http://www.civilrightsmovement.co.uk/faq-uk-citizens-cctv-privacy-rights.html (article about surveillance in Britain)

“Real-life” styles of the Rich and the Famous

I am going to make a not-so-bold guess that you, my valued reader, have been in a supermarket at some point. If you haven’t because you have enough money to employ someone to do it for you, I am slightly envious. If you have been in a supermarket you will probably have also seen the numerous tabloids on the impulse racks next to the register (so if you’re someone who leaves without paying you may not know what I’m talking about, no judgement).

This week in class we were asked to blog about a medium that presents real-life issues. I chose tabloids because the lives of celebrities are played out in front of us all like a soap-opera that’s on all the time and never ends. During my half-hour trip to Woolies over the weekend, I found out that Kim Kardashian is being called fat, Lindsay Lohan is in trouble with the law (again), Delta Goodrem and Seal are “in love”, a contestant off My Kitchen Rules “used” to be gay and Joel Madden and Nicole Richie are expecting twins, all without actually opening a magazine.

In the 5 minutes I was waiting in line I was presented with issues of eating disorders, sexuality struggles, and relationships.

Don’t get me wrong, I have no illusion that most of what is written in tabloids is a fabrication to sell more copies but it was still interesting to consider the fact that we vicariously face these things every day, through celebrities that we admire or dislike. There are whole websites dedicated to giving people a forum to voice their opinions on people they’ve never met, let alone know.

The only positive I can gauge from this type of media (because I’d like to become a proper journalist with morals and ethics) is that it does bring issues real people are facing to the forefront of the mediated sphere and allows people to discuss them in the less-embarrassing context of it being a “celebrity’s problem”.

More, more more?

http://womansday.ninemsn.com.au/ (Woman’s Day website)

http://www.selfgrowth.com/articles/celebrities-why-are-some-people-obsessed-with-celebrities (article discussing obsession with celebrity)

The Evil Clown Made Me Do It

I’ve loved horror for as long as I can remember. Something about the adrenaline rush, those loud and unexpected moments that push your heart against your ribcage and the relieved, nervous laughter when you find out it was just the cat jumping from one surface to the other. So the idea that violence and gore on the screen could affect a human being to the point where they commit macabre and evil acts in real life has always fascinated me.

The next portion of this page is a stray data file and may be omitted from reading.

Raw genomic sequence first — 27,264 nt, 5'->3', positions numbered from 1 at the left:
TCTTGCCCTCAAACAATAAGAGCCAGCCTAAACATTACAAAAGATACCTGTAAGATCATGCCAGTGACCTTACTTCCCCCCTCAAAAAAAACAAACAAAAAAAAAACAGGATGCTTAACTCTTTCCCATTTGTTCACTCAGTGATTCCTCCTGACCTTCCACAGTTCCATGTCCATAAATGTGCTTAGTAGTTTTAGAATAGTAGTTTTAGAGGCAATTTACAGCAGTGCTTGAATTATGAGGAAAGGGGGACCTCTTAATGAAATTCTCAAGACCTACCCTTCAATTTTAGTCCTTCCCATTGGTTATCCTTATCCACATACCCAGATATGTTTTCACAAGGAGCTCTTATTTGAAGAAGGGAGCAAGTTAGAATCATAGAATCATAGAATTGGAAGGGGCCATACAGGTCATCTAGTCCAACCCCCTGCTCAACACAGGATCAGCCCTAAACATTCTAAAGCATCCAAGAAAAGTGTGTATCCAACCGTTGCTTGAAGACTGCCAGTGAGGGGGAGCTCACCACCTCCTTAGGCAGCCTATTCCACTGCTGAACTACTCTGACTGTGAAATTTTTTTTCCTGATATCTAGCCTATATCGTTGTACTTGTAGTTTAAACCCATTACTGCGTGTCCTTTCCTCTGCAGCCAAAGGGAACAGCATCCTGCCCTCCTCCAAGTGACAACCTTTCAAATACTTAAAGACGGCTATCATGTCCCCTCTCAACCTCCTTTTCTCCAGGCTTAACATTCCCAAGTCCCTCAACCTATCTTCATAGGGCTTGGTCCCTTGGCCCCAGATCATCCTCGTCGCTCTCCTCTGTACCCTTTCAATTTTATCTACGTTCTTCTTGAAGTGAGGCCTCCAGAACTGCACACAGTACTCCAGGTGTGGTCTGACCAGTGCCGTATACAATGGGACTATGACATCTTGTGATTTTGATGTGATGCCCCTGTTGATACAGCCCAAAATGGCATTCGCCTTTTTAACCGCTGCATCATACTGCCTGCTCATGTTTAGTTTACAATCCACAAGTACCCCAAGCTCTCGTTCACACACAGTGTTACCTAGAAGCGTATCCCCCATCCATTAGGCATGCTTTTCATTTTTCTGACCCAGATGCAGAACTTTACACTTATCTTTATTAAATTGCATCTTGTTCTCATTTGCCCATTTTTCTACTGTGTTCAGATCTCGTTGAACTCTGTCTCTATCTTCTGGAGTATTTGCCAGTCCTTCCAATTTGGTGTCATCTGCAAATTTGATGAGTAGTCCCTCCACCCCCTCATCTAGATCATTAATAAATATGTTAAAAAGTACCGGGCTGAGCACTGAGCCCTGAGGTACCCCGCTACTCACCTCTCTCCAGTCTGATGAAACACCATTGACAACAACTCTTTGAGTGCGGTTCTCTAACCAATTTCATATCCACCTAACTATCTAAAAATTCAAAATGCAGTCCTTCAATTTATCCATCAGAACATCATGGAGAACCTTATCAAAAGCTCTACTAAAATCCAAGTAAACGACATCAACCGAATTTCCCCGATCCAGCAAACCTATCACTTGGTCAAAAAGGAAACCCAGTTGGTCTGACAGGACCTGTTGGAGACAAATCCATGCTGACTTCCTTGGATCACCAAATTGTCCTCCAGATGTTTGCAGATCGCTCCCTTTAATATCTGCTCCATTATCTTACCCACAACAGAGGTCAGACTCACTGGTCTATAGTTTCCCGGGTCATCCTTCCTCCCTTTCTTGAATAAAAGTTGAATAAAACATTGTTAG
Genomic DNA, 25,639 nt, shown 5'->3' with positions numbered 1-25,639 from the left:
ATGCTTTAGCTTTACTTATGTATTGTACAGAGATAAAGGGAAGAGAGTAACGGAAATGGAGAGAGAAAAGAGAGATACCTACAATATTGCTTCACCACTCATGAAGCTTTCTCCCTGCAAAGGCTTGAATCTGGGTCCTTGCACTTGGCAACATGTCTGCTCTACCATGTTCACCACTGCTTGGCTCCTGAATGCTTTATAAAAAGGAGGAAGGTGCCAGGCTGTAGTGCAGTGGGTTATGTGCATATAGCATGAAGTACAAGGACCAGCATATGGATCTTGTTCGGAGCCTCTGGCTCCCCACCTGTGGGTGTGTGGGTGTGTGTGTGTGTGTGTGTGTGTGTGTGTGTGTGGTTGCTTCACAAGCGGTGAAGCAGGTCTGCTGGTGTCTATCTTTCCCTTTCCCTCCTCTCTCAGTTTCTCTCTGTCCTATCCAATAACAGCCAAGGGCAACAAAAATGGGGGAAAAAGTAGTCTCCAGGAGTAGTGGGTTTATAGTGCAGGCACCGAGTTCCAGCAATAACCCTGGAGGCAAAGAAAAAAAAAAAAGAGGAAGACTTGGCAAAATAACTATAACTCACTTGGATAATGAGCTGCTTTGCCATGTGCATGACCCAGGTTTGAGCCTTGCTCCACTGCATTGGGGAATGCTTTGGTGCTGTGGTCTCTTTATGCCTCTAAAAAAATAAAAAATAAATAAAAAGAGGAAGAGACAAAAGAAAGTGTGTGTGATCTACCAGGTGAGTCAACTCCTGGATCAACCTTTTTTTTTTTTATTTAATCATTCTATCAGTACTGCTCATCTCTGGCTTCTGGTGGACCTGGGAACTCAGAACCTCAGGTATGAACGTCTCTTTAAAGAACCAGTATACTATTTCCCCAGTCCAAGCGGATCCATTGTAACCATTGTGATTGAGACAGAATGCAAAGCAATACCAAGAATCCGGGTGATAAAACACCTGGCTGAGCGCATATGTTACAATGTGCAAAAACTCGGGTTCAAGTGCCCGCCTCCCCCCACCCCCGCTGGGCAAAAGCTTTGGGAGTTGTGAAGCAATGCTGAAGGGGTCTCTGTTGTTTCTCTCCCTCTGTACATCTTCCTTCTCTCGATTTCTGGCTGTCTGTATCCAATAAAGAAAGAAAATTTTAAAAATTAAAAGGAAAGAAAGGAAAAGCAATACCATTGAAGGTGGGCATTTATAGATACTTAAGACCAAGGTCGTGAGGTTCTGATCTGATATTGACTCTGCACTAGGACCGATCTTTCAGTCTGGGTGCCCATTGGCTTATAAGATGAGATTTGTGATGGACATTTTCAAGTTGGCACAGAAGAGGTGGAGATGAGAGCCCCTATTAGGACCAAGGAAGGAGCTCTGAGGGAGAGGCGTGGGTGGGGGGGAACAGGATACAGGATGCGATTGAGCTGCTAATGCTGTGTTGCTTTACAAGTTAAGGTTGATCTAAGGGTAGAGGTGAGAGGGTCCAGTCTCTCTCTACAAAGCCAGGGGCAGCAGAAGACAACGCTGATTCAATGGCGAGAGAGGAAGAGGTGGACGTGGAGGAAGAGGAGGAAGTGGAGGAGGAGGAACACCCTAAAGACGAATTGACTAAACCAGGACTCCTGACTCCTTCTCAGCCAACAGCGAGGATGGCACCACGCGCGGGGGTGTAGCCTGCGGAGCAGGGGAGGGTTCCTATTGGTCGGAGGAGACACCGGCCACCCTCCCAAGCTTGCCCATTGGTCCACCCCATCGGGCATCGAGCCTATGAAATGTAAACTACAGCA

My obsession with horror started with a smaller, much-younger version of myself staying up til all hours of the night reading R.L. Stine’s Goosebumps novels. I use the word ‘novel’ loosely. I would wait until my parents were in bed, grab a torch and hide under the covers reading about amusement parks that wouldn’t let you leave, summer camps hiding dark secrets and siblings getting replaced by robots. Eventually I would get myself into such a state that every sound in the house sounded like the living dummy, and he was coming to get me.

I did eventually develop my taste in literature (I promise) and now own over twenty different Stephen King books. But this isn’t about the written word.

When terrible things happen people naturally want someone to blame, and in quite a few cases violent movies are used as a scapegoat. Now I have seen everything from Hostel to Halloween, Saw to Psycho, and have thus far never commited murder, torture or the like. I haven’t kidnapped anyone and forced them to “…play a game” or used my telekinetic mind powers to torture the people at school who were mean to me. Yes I do have telekinesis, don’t tell anyone.

So I guess I should probably present some evidence and make myself seem more credible rather than just rattling off cute little anecdotes about Baby Becca who was afraid of the boogeyman.

In 1992 toddler James Bulger went missing and was later found dead. Murdered in such a gruesome fashion that the crime must have been committed by a crazy, disturbed person. When it was revealed the atrocity was committed by two 10-year old boys shocks and fear were sent through parents and the public alike. It’s hard to come to terms with the idea that children, innocent and pure, could be responsible for such a heinous crime, and during sentencing the Judge blamed the act on a horror movie, “Child’s Play 3”.

What the Judge failed to mention was the circumstances the killers had grown up in; domestic abuse, parental alcoholism, family dysfunction and neglect, as well as bullying were all present in both boy’s lives from a young age. By pure mathematics is it not safe to assume that 10 years of abuse and neglect had more of an impact on the people these children became and the crime they committed than an hour-and-a-half long horror movie? In my humble opinion, blaming a movie for the crimes of children is just a cop-out.

When Martin Bryant went on a killing spree in Port Arthur that left 35 dead and 23 wounded, the public was very quick to believe the reports of numerous horror movies and bestial pornography being found in his house. In reality there was nothing of the sort found. In fact Bryant’s favourite films were “Babe” and “The Lion King”. Rather than being inspired by violent films, Bryant was actually taking revenge on a community that had rejected him because he was developmentally challenged.

It’s almost midnight and the pear cider next to me is doing little to keep me awake, so I’ll end it here, with a quote from Ray in “Scary Movie”: “No! Watching TV shows doesn’t create psycho killers. Canceling TV shows does!” I have to agree with him, because I have never had such extreme homicidal thoughts as when Entourage was taken off the air.

More, more, more?

http://www.independent.co.uk/news/uk/chucky-films-defended-1468498.html (article written soon after the James Bulger case denying horror movie responsibility)

http://www.top10films.co.uk/archives/7618 (Article about censorship of horror movies)